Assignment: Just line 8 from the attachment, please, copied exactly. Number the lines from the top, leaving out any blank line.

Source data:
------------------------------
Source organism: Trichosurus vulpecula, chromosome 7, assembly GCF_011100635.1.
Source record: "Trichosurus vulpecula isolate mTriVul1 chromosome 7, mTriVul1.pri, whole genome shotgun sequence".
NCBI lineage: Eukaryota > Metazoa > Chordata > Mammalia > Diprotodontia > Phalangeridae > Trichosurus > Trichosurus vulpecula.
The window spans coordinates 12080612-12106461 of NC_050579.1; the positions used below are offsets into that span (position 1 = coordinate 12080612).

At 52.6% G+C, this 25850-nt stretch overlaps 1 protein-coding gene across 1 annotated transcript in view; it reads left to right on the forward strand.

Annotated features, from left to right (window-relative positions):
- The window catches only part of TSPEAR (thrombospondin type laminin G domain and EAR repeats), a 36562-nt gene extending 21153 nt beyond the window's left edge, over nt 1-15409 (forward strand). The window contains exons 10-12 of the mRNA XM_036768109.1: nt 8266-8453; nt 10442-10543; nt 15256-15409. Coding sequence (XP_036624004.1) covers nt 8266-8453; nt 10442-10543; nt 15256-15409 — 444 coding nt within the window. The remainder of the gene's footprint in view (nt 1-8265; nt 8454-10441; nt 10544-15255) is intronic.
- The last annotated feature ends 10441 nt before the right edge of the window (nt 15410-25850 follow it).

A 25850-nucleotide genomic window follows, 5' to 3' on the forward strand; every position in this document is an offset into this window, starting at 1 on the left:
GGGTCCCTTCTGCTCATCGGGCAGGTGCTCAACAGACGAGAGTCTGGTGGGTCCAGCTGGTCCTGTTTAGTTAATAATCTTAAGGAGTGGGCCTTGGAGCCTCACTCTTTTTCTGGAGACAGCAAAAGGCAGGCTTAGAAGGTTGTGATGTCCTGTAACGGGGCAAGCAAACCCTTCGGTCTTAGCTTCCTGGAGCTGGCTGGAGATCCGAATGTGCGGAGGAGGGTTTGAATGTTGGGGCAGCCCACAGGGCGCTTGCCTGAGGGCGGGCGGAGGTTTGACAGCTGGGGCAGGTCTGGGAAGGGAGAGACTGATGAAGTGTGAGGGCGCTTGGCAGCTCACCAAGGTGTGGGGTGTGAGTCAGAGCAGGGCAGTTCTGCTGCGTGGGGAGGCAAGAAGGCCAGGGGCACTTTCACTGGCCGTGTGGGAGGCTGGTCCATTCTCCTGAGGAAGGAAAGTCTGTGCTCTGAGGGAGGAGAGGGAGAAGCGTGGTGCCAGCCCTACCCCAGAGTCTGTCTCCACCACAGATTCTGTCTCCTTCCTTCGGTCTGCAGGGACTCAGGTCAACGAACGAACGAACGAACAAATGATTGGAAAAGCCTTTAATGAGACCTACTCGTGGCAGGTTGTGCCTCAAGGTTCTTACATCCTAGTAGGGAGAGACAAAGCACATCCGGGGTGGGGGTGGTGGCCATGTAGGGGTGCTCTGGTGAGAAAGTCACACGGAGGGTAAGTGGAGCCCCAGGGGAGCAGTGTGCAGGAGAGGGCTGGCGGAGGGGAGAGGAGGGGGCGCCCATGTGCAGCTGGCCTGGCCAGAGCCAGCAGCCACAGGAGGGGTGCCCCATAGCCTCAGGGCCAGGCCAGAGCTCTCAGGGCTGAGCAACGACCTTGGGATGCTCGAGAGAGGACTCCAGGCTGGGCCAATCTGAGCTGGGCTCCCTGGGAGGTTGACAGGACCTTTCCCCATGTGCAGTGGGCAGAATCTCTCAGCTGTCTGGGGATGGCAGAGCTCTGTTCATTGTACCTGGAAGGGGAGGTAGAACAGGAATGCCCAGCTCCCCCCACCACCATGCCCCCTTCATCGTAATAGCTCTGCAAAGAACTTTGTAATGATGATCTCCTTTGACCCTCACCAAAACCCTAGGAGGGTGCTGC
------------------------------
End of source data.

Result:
- The last annotated feature ends 10441 nt before the right edge of the window (nt 15410-25850 follow it).